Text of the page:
J. Cummings (GSFC/NRC), L. Barbier (GSFC), S. Barthelmy (GSFC),
E. Fenimore (LANL), N. Gehrels (GSFC), D. Hullinger (UMD),
H. Krimm (GSFC/USRA), C. Markwardt (GSFC/UMD), T. Mitani (ISAS),
D. Palmer (LANL), A. Parsons (GSFC), T. Sakamoto (GSFC/NRC),
G. Sato (ISAS), M. Suzuki (Saitama), J. Tueller (GSFC),
on behalf of the Swift-BAT team:
From 00:49:50 to approximately 00:50:06 UT Swift-BAT recorded
high rates from GRB 050525B (Mereghetti et al., GCN Circ 3477,
Golenetskii et al. GCN Circ 3474). The burst was not in the BAT
field of view, and was primarily detected in the high energy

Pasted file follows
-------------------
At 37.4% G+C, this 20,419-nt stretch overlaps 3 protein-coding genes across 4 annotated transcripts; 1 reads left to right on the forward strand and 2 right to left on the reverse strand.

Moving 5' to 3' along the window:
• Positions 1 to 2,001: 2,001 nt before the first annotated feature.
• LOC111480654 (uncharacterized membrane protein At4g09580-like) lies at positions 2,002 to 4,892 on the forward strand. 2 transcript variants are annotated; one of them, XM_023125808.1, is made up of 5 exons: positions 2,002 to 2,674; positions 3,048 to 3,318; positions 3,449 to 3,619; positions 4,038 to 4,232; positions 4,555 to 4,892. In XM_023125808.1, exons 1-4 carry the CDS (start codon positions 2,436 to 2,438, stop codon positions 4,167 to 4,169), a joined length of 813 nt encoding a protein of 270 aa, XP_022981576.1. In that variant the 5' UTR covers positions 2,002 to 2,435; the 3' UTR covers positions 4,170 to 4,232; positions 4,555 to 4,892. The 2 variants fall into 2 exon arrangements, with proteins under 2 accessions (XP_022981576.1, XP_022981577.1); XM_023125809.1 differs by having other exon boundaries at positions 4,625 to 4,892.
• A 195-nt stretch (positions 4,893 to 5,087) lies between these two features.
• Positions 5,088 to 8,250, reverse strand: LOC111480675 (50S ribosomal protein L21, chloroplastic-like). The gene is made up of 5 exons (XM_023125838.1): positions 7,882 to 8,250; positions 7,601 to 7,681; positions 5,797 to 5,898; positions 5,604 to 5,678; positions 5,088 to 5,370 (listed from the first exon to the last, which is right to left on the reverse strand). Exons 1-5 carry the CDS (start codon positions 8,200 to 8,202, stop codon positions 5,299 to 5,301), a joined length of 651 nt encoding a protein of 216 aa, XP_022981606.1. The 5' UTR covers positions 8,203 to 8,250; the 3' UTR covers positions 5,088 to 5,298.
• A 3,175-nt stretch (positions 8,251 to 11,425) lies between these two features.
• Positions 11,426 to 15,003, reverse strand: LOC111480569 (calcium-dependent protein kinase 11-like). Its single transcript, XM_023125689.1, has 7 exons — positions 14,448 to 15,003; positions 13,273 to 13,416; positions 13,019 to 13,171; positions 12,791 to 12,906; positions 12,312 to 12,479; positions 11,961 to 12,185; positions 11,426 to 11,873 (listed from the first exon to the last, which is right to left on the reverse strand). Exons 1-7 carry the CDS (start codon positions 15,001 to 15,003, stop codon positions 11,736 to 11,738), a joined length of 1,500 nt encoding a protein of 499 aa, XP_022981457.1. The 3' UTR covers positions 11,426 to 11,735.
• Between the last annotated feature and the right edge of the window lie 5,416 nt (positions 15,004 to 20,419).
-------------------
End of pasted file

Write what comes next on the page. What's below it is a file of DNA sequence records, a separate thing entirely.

band (>100 keV) through the side or bottom of the instrument.
Thus BAT did not find a position, and detailed information
about the flux and spectrum is not available.
The light curve is complex. Peaks occur at 00:49:50, 00:49:52,
00:49:55, and a complex of peaks with the most intense flux from
00:49:59 to 00:50:06. The peak rate in a 64 ms interval was
recorded at 00:50:00.12.
(The association of the small peak at 00:49:39, which initiated
BAT trigger 130094, with the others is uncertain, because GRB
050525B was not coded by the mask and, unlike the other peaks,
the trigger peak's energy profile is not obviously that of
exposure through the side or bottom of the instrument.)
The light curve is available at:
We note that GRB 050525A was well below the Earth horizon from
the point of view of Swift at the time of this burst, and
therefore cannot be connected with this GRB 050525B event.